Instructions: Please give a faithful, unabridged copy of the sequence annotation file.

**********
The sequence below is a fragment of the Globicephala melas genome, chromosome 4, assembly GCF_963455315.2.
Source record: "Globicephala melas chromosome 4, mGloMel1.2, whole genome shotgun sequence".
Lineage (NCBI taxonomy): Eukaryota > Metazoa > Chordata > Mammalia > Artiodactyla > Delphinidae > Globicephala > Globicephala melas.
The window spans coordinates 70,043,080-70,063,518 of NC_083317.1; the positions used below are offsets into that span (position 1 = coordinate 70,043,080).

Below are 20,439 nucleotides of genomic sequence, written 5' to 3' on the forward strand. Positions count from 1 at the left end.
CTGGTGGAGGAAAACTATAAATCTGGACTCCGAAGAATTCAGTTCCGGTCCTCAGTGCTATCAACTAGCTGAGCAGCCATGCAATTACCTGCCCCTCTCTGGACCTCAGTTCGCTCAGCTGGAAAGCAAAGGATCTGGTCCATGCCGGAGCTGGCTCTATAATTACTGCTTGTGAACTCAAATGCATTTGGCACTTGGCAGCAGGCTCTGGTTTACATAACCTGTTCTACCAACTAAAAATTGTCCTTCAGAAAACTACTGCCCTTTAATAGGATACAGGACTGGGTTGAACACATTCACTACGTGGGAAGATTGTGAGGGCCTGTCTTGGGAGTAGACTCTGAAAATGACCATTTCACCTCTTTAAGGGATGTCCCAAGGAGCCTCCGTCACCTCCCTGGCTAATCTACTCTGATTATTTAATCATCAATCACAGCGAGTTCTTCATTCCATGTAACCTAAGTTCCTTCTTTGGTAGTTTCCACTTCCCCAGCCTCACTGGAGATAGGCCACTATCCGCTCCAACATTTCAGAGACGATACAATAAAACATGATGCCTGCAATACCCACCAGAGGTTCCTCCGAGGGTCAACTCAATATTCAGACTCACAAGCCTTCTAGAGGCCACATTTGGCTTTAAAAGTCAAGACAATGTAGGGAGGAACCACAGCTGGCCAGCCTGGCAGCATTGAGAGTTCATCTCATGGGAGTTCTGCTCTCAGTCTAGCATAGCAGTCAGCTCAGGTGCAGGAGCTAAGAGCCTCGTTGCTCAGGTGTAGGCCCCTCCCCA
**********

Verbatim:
The sequence below is a fragment of the Globicephala melas genome, chromosome 4, assembly GCF_963455315.2.
Source record: "Globicephala melas chromosome 4, mGloMel1.2, whole genome shotgun sequence".
Lineage (NCBI taxonomy): Eukaryota > Metazoa > Chordata > Mammalia > Artiodactyla > Delphinidae > Globicephala > Globicephala melas.
The window spans coordinates 70,043,080-70,063,518 of NC_083317.1; the positions used below are offsets into that span (position 1 = coordinate 70,043,080).

Below are 20,439 nucleotides of genomic sequence, written 5' to 3' on the forward strand. Positions count from 1 at the left end.
CTGGTGGAGGAAAACTATAAATCTGGACTCCGAAGAATTCAGTTCCGGTCCTCAGTGCTATCAACTAGCTGAGCAGCCATGCAATTACCTGCCCCTCTCTGGACCTCAGTTCGCTCAGCTGGAAAGCAAAGGATCTGGTCCATGCCGGAGCTGGCTCTATAATTACTGCTTGTGAACTCAAATGCATTTGGCACTTGGCAGCAGGCTCTGGTTTACATAACCTGTTCTACCAACTAAAAATTGTCCTTCAGAAAACTACTGCCCTTTAATAGGATACAGGACTGGGTTGAACACATTCACTACGTGGGAAGATTGTGAGGGCCTGTCTTGGGAGTAGACTCTGAAAATGACCATTTCACCTCTTTAAGGGATGTCCCAAGGAGCCTCCGTCACCTCCCTGGCTAATCTACTCTGATTATTTAATCATCAATCACAGCGAGTTCTTCATTCCATGTAACCTAAGTTCCTTCTTTGGTAGTTTCCACTTCCCCAGCCTCACTGGAGATAGGCCACTATCCGCTCCAACATTTCAGAGACGATACAATAAAACATGATGCCTGCAATACCCACCAGAGGTTCCTCCGAGGGTCAACTCAATATTCAGACTCACAAGCCTTCTAGAGGCCACATTTGGCTTTAAAAGTCAAGACAATGTAGGGAGGAACCACAGCTGGCCAGCCTGGCAGCATTGAGAGTTCATCTCATGGGAGTTCTGCTCTCAGTCTAGCATAGCAGTCAGCTCAGGTGCAGGAGCTAAGAGCCTCGTTGCTCAGGTGTAGGCCCCTCCCCA